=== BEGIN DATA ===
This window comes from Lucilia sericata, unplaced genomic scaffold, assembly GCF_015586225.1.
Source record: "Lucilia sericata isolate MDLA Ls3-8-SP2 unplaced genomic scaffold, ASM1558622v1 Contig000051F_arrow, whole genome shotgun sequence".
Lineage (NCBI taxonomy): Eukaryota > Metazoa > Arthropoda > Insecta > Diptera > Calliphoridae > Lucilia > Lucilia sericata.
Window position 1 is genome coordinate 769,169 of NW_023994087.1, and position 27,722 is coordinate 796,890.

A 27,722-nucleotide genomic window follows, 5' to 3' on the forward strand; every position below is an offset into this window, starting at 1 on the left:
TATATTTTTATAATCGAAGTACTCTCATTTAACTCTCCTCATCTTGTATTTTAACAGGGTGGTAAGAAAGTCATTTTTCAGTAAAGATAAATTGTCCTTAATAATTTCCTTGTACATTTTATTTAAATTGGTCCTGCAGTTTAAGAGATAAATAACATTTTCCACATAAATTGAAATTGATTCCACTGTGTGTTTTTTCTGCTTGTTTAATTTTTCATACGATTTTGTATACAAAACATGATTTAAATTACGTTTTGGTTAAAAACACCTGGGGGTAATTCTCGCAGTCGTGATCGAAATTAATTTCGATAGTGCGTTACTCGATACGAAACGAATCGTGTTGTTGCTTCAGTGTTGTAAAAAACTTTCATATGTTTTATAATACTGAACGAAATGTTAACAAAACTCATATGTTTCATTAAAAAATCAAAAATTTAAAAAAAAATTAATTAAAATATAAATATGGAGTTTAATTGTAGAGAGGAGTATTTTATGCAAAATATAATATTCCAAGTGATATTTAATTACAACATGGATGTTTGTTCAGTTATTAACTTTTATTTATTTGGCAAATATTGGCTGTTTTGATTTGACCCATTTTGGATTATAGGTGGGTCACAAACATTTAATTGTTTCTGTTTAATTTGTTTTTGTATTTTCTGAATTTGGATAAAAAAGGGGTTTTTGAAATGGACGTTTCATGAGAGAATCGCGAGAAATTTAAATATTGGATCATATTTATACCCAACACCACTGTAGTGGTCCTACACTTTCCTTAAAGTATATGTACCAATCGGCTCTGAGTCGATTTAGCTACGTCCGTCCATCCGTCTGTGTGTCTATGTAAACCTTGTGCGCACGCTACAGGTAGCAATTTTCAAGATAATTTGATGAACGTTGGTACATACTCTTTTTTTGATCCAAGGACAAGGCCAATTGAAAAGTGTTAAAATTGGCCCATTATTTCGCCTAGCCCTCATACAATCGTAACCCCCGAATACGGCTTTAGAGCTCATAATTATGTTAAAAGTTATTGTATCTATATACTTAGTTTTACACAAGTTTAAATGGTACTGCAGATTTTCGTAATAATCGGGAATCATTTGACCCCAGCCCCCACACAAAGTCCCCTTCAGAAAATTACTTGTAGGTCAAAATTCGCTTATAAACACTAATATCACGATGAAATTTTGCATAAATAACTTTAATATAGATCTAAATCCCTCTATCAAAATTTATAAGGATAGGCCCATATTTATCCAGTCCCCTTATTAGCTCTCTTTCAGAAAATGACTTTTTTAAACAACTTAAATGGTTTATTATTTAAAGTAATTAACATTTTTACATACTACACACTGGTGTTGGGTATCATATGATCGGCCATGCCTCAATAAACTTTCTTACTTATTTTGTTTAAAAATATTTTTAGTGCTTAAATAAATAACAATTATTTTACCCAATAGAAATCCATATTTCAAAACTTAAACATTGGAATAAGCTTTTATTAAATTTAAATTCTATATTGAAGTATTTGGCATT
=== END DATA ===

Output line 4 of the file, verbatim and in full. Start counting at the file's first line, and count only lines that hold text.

Window position 1 is genome coordinate 769,169 of NW_023994087.1, and position 27,722 is coordinate 796,890.